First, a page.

One of the highlights of the NAGC was the opportunity to see Temple Grandin speak. I watched The Temple Grandin Story a couple of years ago (a movie she endorsed as very accurate) and have been intrigued by her story ever since.
Temple has her PhD in animal science and is known for her work in the livestock industry as she has revolutionized the way cattle are handled. She was also diagnosed with autism at the age of two. The movie shares her life story: doctors telling her parents at two that she should be institutionalized, a school system that didn’t understand her very well, and the struggles she went through to share her unique way of understanding animal behaviors with those already in the livestock industry. It is an amazing story.
When Temple Grandin spoke she was very different from all the other speakers. Her thoughts jumped a bit, she spoke very quickly and she used a lot of visual images to communicate her ideas. She spoke bluntly about what she thought were some of the biggest problems facing not only education but the world. She was also very candid about how her mind works and how she sees things very differently from others.
So what did Temple have to share with the NAGC? To be honest, my notes are all over the place…it wasn’t easy to keep up with her. But I will try to capture some of the main ideas.
1. We need to find ways to compliment different ways of thinking to work together. She described several different ways of thinking that often get suppressed in a verbal world: sensory based thinking, visual thinking, photo-realistic visual thinkers, pattern thinkers, geometrists and algebraists- each holds a unique way of understanding the world and we should not suppress one in favor of the others. If we can develop complimentary relationships between these thinkers we will be much further ahead.
2. Our system is failing our children with our need for labels. Children should not be their label. She was very clear that she is a scientist first. This has been her passion and life’s work. Many children have unique passions. Talented quirky students need mentors to channel them into challenging careers. We should assist them in their exploration and understanding of these passions rather that trying to label the child and force them to “fit”.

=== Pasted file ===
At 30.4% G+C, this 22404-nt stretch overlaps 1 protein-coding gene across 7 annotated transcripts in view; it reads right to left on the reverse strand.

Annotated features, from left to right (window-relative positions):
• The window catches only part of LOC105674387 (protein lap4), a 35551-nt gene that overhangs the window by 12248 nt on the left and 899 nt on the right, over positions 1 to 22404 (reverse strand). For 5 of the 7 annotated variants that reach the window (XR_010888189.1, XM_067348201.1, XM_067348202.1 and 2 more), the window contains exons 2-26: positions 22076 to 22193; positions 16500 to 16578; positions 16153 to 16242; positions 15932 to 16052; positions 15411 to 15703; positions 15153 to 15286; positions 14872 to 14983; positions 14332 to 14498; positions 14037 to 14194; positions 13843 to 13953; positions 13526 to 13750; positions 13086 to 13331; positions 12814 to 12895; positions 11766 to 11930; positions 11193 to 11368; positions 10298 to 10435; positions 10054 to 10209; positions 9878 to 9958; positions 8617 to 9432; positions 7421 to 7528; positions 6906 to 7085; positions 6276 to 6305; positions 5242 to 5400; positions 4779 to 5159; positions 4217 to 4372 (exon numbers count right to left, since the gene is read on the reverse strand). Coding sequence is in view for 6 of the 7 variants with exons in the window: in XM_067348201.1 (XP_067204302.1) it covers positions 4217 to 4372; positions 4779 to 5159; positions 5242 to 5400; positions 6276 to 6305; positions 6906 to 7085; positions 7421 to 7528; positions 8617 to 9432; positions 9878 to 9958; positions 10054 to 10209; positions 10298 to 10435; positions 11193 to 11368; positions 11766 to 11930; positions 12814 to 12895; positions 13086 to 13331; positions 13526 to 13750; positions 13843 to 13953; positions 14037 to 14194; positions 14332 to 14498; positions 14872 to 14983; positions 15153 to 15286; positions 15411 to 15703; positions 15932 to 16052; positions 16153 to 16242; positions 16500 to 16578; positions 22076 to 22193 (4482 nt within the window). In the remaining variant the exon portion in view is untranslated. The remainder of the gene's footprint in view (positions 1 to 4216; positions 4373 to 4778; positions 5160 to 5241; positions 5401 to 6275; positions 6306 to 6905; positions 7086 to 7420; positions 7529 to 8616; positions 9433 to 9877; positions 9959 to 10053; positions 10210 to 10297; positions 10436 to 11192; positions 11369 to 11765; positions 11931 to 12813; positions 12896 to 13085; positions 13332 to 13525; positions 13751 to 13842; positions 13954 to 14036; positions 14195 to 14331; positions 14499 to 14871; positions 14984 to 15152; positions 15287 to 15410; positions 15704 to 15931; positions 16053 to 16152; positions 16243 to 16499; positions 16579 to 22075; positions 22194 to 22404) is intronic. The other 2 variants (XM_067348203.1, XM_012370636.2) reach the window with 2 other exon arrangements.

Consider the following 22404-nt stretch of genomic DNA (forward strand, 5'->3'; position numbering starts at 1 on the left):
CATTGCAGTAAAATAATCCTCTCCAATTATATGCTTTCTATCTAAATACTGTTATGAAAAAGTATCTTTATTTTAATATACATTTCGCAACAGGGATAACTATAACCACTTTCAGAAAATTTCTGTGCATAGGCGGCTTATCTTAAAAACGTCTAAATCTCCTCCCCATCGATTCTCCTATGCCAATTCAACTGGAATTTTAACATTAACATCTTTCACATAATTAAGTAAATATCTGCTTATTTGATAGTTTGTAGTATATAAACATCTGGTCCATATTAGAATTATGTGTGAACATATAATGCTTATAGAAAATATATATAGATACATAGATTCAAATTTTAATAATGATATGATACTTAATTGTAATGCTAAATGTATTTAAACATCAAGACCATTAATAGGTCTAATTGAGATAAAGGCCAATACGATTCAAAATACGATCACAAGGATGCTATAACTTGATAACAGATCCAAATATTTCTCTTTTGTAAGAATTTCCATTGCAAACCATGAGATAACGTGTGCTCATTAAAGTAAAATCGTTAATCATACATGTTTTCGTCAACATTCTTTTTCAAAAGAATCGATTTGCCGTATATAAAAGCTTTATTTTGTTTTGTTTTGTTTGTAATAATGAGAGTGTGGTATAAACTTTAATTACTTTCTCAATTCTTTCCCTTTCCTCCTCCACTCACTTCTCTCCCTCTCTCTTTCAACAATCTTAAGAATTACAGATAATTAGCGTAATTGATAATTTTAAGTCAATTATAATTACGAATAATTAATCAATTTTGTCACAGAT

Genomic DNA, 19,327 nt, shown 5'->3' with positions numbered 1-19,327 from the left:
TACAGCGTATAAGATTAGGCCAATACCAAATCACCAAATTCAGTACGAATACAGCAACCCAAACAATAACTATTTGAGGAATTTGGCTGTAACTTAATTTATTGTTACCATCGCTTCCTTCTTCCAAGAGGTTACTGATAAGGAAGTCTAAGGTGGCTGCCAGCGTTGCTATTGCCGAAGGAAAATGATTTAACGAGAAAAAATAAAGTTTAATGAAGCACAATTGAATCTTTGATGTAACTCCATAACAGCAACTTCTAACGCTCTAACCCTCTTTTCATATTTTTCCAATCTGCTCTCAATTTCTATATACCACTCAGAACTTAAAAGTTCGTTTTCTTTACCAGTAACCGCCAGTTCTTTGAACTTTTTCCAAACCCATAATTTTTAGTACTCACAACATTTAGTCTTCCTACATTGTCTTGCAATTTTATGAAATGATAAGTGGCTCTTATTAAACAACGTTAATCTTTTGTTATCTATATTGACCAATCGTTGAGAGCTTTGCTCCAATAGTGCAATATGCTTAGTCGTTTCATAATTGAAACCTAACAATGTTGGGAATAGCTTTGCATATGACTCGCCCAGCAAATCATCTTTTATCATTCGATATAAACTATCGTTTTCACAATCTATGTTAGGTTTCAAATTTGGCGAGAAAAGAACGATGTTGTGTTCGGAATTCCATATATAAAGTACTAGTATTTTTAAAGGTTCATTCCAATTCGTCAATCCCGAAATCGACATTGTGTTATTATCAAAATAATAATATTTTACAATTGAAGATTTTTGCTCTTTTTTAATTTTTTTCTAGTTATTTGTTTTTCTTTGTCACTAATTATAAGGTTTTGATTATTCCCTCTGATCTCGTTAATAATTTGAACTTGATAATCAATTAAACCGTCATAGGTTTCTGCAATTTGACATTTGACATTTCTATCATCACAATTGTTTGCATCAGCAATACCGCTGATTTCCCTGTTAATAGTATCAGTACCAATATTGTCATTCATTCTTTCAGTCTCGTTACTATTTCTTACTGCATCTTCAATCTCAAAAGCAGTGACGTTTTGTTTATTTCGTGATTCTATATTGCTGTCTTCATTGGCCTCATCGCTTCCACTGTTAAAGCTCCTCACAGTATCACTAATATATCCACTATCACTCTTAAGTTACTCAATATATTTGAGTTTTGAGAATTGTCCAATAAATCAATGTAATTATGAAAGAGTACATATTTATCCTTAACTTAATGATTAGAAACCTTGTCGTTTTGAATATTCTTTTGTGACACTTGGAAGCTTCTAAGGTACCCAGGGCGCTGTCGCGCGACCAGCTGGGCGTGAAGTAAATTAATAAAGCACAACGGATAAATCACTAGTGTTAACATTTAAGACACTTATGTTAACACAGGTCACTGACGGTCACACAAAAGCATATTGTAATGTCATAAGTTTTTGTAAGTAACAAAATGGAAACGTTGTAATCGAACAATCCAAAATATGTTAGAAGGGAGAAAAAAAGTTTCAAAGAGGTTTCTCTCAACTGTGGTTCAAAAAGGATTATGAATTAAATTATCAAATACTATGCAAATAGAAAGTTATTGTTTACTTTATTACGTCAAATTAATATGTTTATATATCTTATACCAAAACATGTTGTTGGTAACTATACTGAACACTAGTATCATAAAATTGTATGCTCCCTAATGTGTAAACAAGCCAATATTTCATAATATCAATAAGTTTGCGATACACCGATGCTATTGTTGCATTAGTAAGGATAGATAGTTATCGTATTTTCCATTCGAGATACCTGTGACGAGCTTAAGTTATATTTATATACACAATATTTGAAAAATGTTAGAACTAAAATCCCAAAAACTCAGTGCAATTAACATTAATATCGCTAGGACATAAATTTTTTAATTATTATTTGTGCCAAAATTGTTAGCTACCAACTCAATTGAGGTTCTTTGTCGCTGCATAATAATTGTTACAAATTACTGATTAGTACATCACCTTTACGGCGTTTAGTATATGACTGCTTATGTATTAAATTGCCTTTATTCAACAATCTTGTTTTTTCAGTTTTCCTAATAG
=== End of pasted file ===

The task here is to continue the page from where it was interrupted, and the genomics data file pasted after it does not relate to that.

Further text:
3. We are getting caught up in abstract thinking…as a result we are not “getting things done”. This part of her presentation was particularly memorable as she spoke about the importance of “doing stuff” and how frustrated she was with people like patent trolls (find out more about this here) who do nothing but wait to profit off of other people’s work. It’s time we got back to doing stuff and getting the job done. She told us that she has spent so much time in the construction industry that she knows how to get things done. We need to get kids doing stuff, figuring things out and not afraid to get into the middle of a messy job.
It’s hard not to feel humbled when you listen to Temple speak. She’s so straight forward, not encumbered by the need to be politically correct, full of buzz words or communicating through some of the filters that so many of us employ on a regular basis. When she talks about how her mind works, it’s incredible…like how when she’s trying to figure out if a piece of machinery works, she runs it in her mind to see if all of the parts are connecting properly. I found this particularly intriguing as I had spent the evening before at a Da Vinci exhibit where they build some of his drawings to see if they would work…and they do.
And so I left with this question in my mind. Is the way Temple Grandin thinks really unique or is the fact that she survived a system that didn’t understand her unique? The implications of question have been with me since I heard her speak.